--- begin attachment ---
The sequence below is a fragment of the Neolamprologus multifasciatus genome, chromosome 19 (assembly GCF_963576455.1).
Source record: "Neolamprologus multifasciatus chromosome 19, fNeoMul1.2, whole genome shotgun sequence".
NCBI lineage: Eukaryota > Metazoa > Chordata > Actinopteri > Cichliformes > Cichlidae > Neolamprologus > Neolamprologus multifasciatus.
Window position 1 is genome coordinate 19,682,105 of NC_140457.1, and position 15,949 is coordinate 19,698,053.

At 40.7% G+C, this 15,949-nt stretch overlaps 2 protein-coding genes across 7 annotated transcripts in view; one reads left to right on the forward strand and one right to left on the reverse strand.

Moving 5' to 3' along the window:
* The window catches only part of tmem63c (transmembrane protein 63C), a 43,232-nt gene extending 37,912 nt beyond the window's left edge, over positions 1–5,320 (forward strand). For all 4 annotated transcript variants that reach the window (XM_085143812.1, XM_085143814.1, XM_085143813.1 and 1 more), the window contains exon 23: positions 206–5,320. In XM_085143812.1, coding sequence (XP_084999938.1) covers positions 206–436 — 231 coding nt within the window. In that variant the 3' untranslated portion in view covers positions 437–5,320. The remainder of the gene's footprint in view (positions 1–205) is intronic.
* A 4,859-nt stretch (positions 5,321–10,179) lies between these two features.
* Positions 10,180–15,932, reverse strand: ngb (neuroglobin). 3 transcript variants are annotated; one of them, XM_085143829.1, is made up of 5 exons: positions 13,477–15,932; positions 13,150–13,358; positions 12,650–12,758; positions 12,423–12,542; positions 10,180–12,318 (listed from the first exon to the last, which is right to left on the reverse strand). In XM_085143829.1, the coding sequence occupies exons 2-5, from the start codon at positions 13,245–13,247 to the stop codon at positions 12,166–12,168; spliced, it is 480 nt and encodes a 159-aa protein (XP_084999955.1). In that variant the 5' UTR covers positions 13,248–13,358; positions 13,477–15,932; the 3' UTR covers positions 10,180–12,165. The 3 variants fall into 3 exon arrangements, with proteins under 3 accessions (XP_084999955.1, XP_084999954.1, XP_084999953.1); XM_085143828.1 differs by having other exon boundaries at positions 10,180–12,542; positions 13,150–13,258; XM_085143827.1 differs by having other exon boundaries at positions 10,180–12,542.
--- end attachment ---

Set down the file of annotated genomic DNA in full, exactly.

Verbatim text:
The sequence below is a fragment of the Neolamprologus multifasciatus genome, chromosome 19 (assembly GCF_963576455.1).
Source record: "Neolamprologus multifasciatus chromosome 19, fNeoMul1.2, whole genome shotgun sequence".
NCBI lineage: Eukaryota > Metazoa > Chordata > Actinopteri > Cichliformes > Cichlidae > Neolamprologus > Neolamprologus multifasciatus.
Window position 1 is genome coordinate 19,682,105 of NC_140457.1, and position 15,949 is coordinate 19,698,053.

At 40.7% G+C, this 15,949-nt stretch overlaps 2 protein-coding genes across 7 annotated transcripts in view; one reads left to right on the forward strand and one right to left on the reverse strand.

Moving 5' to 3' along the window:
* The window catches only part of tmem63c (transmembrane protein 63C), a 43,232-nt gene extending 37,912 nt beyond the window's left edge, over positions 1–5,320 (forward strand). For all 4 annotated transcript variants that reach the window (XM_085143812.1, XM_085143814.1, XM_085143813.1 and 1 more), the window contains exon 23: positions 206–5,320. In XM_085143812.1, coding sequence (XP_084999938.1) covers positions 206–436 — 231 coding nt within the window. In that variant the 3' untranslated portion in view covers positions 437–5,320. The remainder of the gene's footprint in view (positions 1–205) is intronic.
* A 4,859-nt stretch (positions 5,321–10,179) lies between these two features.
* Positions 10,180–15,932, reverse strand: ngb (neuroglobin). 3 transcript variants are annotated; one of them, XM_085143829.1, is made up of 5 exons: positions 13,477–15,932; positions 13,150–13,358; positions 12,650–12,758; positions 12,423–12,542; positions 10,180–12,318 (listed from the first exon to the last, which is right to left on the reverse strand). In XM_085143829.1, the coding sequence occupies exons 2-5, from the start codon at positions 13,245–13,247 to the stop codon at positions 12,166–12,168; spliced, it is 480 nt and encodes a 159-aa protein (XP_084999955.1). In that variant the 5' UTR covers positions 13,248–13,358; positions 13,477–15,932; the 3' UTR covers positions 10,180–12,165. The 3 variants fall into 3 exon arrangements, with proteins under 3 accessions (XP_084999955.1, XP_084999954.1, XP_084999953.1); XM_085143828.1 differs by having other exon boundaries at positions 10,180–12,542; positions 13,150–13,258; XM_085143827.1 differs by having other exon boundaries at positions 10,180–12,542.